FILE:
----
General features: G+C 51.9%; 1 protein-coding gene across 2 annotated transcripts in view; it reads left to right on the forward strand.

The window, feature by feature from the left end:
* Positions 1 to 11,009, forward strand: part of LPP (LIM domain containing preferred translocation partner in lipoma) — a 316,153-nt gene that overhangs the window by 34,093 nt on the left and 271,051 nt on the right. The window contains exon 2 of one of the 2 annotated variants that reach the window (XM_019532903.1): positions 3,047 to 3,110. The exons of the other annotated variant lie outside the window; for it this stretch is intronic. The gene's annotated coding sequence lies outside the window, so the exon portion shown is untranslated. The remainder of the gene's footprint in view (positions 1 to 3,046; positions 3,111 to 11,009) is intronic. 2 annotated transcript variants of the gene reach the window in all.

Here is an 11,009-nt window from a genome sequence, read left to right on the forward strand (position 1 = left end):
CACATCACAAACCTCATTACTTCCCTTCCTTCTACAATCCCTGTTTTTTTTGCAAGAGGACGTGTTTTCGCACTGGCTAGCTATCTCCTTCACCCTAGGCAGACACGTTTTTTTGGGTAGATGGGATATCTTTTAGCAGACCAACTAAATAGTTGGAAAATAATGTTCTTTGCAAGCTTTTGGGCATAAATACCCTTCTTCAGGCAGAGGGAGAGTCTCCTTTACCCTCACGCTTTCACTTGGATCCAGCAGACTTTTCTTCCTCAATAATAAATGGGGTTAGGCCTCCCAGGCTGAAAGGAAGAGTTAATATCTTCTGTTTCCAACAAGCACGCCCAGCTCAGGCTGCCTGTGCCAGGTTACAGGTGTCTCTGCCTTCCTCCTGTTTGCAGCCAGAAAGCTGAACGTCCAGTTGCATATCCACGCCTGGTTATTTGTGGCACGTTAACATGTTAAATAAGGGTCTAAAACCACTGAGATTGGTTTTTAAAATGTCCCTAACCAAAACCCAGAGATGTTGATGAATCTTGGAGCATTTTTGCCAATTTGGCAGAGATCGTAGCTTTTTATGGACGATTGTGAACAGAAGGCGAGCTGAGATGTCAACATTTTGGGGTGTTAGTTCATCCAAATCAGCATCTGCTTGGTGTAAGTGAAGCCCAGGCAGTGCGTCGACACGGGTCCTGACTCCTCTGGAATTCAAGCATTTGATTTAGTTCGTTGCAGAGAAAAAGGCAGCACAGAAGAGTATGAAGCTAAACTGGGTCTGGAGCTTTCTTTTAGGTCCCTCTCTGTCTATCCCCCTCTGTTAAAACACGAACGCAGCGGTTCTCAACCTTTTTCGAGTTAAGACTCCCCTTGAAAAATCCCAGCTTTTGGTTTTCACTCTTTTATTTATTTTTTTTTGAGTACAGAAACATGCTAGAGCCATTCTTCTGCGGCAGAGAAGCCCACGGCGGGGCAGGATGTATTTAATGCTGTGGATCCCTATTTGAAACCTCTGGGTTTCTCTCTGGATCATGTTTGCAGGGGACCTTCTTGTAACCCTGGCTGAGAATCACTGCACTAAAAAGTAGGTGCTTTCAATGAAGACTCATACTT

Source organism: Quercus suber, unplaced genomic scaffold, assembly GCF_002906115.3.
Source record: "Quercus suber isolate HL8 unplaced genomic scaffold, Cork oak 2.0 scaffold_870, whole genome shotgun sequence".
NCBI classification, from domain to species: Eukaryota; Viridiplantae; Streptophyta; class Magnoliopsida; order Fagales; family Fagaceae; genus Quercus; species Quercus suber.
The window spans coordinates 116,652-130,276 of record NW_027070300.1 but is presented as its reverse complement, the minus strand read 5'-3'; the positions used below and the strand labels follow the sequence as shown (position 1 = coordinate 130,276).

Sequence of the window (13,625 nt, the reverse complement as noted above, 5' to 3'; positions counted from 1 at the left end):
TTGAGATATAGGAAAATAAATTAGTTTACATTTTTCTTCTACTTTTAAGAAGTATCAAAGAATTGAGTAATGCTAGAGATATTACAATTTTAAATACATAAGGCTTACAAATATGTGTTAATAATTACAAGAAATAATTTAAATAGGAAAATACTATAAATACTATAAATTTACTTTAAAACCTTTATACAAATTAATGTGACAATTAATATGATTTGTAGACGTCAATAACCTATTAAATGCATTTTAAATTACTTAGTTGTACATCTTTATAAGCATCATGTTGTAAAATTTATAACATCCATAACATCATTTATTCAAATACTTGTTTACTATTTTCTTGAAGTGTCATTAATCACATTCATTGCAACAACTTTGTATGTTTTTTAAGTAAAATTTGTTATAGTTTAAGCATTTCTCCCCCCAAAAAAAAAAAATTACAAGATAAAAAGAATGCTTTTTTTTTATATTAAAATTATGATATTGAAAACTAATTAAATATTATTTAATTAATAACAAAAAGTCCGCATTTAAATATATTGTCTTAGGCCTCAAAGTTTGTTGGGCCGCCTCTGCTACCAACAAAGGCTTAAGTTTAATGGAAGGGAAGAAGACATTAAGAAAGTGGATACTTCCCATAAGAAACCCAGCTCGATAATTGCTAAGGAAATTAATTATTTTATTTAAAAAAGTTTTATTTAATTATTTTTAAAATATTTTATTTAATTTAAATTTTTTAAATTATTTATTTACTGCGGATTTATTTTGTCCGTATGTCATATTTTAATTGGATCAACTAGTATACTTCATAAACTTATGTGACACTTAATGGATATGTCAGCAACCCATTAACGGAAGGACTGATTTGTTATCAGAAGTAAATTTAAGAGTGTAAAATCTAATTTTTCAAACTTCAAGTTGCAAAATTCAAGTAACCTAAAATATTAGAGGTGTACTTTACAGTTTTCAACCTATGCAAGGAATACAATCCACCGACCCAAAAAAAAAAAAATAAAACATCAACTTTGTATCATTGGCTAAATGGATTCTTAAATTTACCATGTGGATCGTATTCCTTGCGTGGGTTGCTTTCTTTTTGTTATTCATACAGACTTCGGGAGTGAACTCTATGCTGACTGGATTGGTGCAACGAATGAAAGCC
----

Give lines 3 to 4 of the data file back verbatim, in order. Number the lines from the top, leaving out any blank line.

* Positions 1 to 11,009, forward strand: part of LPP (LIM domain containing preferred translocation partner in lipoma) — a 316,153-nt gene that overhangs the window by 34,093 nt on the left and 271,051 nt on the right. The window contains exon 2 of one of the 2 annotated variants that reach the window (XM_019532903.1): positions 3,047 to 3,110. The exons of the other annotated variant lie outside the window; for it this stretch is intronic. The gene's annotated coding sequence lies outside the window, so the exon portion shown is untranslated. The remainder of the gene's footprint in view (positions 1 to 3,046; positions 3,111 to 11,009) is intronic. 2 annotated transcript variants of the gene reach the window in all.

Here is an 11,009-nt window from a genome sequence, read left to right on the forward strand (position 1 = left end):